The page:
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Get killed or get arrested: What's going on outside White House?

Jessica Ford, 35, (left) was arrested Feb. 23, 2018, after she intentionally rammed a White House security barrier while armed with a BB gun. When officers attempted to stop her, she struck the barrier two more times. She was arrested without a shot fired. In 2013, unarmed mother Miriam Carey (right) made a wrong turn into the White House guard post, was chased by federal officers and shot to death in a hail of as many as 20 bullets

It’s a startling contrast that leaves a grieving family wanting answers: Why did federal authorities fire as many as 20 shots at an unarmed black mother with no criminal history who made a wrong turn into a White House gate – killing her in front of her toddler – and later take an armed white woman, who was a known security threat, into custody without firing a single shot?

Jessica Ford, 35, was arrested Feb. 23 after she intentionally rammed a White House security barrier with her white Chevy minivan. When Secret Service officers attempted to stop her, she reversed and struck the barrier two more times.

Authorities said she had a pistol in her hand while she was driving, though the firearm was reportedly pointed away from officers. When ordered to drop her weapon multiple times, Ford wouldn’t comply. So officers forcibly confiscated the weapon, which turned out to be a BB gun that resembled a Beretta 9 mm pistol. They pulled Ford through the driver’s side window and placed her in handcuffs – all without a single shot fired.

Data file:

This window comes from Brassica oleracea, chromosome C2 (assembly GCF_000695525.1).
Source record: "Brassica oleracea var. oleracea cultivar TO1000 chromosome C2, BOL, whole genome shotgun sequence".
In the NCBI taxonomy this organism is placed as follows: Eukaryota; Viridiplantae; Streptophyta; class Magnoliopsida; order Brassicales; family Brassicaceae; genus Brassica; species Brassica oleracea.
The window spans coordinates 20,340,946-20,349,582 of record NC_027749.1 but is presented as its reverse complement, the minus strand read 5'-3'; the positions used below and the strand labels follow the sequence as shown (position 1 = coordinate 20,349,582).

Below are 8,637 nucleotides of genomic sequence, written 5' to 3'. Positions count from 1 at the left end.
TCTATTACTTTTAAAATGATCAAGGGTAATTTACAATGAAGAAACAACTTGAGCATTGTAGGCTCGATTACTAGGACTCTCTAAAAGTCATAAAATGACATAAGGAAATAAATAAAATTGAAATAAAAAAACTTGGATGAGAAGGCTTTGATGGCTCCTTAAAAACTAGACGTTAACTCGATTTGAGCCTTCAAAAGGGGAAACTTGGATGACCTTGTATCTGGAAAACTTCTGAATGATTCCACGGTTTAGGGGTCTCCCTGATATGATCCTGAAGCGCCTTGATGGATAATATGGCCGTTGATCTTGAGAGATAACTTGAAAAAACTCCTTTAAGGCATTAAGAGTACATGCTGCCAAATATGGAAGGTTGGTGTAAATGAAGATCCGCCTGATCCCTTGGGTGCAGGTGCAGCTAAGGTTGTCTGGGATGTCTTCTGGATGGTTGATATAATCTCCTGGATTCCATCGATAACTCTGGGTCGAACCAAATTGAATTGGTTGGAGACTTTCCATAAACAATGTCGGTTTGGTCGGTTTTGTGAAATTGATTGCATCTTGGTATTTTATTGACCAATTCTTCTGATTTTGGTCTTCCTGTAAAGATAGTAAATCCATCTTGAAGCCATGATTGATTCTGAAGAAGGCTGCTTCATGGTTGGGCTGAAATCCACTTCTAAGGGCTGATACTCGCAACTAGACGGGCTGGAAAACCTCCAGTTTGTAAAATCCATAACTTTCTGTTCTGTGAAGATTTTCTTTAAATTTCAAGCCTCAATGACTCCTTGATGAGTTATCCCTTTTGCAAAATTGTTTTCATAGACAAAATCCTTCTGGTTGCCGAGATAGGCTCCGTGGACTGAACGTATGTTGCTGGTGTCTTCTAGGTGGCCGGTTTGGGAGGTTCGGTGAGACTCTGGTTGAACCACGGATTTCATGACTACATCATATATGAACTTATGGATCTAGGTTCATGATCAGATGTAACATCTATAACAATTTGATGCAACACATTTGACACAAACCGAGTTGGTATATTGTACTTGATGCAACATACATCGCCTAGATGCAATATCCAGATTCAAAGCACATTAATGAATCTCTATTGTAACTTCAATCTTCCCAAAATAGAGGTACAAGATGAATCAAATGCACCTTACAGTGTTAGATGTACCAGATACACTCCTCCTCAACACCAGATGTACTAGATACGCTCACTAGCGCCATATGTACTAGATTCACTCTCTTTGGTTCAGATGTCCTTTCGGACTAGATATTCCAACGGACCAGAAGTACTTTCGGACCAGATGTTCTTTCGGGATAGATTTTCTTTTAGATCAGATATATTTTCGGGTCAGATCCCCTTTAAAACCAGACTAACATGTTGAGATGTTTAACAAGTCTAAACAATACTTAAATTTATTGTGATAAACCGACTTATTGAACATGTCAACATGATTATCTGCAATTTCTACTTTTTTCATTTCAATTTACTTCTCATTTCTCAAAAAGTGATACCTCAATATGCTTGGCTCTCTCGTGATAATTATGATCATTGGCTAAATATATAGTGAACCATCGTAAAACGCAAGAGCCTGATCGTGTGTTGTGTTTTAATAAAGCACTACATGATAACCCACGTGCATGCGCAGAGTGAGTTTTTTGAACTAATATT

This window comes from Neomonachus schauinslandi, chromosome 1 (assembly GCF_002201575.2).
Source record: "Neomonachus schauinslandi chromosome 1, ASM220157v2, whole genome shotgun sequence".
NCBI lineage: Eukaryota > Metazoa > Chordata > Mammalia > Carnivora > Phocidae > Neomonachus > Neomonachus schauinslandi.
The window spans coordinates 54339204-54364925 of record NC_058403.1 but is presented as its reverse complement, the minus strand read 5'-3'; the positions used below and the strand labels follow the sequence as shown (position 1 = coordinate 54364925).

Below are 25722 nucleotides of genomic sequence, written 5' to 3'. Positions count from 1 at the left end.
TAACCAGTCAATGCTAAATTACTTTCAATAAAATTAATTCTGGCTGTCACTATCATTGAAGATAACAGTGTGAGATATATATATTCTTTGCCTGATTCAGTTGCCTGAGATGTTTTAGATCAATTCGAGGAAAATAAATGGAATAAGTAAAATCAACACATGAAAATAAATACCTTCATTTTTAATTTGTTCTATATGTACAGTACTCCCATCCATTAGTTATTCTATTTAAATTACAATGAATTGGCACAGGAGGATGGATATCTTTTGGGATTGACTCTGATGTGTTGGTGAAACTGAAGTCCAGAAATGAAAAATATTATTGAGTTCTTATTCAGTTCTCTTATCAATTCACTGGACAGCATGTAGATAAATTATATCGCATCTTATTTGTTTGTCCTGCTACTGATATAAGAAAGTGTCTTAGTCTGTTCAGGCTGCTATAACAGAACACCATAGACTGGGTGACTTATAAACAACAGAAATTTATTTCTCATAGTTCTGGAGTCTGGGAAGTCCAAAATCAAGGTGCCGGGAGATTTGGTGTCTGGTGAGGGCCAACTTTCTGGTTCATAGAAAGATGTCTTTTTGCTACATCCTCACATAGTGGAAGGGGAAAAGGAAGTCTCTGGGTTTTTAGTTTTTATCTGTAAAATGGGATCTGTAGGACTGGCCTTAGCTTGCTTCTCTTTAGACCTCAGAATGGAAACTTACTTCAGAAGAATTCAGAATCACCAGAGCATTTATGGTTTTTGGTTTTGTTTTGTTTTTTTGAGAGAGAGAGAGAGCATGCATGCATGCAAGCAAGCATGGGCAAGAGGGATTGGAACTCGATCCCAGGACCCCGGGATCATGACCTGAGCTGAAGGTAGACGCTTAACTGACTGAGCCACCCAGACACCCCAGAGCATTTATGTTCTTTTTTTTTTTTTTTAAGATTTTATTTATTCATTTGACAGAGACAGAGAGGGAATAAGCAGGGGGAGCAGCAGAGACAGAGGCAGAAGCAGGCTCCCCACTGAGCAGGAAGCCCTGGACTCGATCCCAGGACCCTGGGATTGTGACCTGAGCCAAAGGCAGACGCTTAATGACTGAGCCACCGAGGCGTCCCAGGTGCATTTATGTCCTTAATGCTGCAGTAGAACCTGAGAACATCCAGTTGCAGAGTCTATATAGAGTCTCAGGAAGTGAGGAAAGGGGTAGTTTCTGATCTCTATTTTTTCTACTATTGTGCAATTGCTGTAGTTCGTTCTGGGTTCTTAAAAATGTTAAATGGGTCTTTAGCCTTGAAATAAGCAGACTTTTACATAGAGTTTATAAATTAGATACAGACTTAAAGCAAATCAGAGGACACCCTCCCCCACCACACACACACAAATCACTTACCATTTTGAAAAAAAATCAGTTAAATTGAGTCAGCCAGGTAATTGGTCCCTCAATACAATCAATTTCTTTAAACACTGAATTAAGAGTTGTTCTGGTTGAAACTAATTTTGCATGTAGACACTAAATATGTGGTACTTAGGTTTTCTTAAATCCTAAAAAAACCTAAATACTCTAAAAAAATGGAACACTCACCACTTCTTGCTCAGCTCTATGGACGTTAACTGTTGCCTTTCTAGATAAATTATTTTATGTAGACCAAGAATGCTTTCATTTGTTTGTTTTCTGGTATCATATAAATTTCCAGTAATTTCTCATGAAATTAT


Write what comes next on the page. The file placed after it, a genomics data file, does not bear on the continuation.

Jessica Ford, 35, intentionally rammed a White House security barrier with her white Chevy van. When officers attempted to stop her, she reportedly reversed and struck the barrier two more times

Jessica Ford

“Ford spontaneously told officers that she had come to the White House to visit her husband James Burris, who she asserted lived in the White House with her children,” court documents state.

The Secret Service had reason to believe Ford posed an imminent security threat. The woman has a history of criminal violations near White House grounds. In fact, she was arrested in the area three times just last year.

In April, she tried to jump over a White House security barrier. Ford was ordered to stay away from the White House after she pleaded guilty to an unlawful entry charge.

In May, Ford tried to climb the White House fence, violating the order to keep away from the president’s residence.

In July, Ford was arrested for violating the stay-away order, and she pleaded guilty to contempt of court charges. As terms of a plea agreement, the charges from the May arrest were dropped. Ford was originally sentenced to 120 days in jail, but she was given a year of supervised probation instead.

Now Ford is facing multiple charges, including unlawful entry, aggravated assault on a police officer, assault with a dangerous weapon – car, destruction of government property and contempt of court. Ford appeared in court Monday and was ordered to undergo a mental health evaluation.

Miriam Carey, 34

But Ford is fortunate in one aspect: She’s still alive.

That’s not the case for another woman who was shot to death in 2013 following an incident at a White House guard post.

Ford’s arrest is in stark contrast to the Secret Service’s shooting of unarmed suburban mother Miriam Carey, a 34-year-old dental hygienist, on Oct. 3, 2013.

Read WND’s full coverage of the Miriam Carey scandal. Learn everything there is to know about the mom shot in the back by Capitol cops.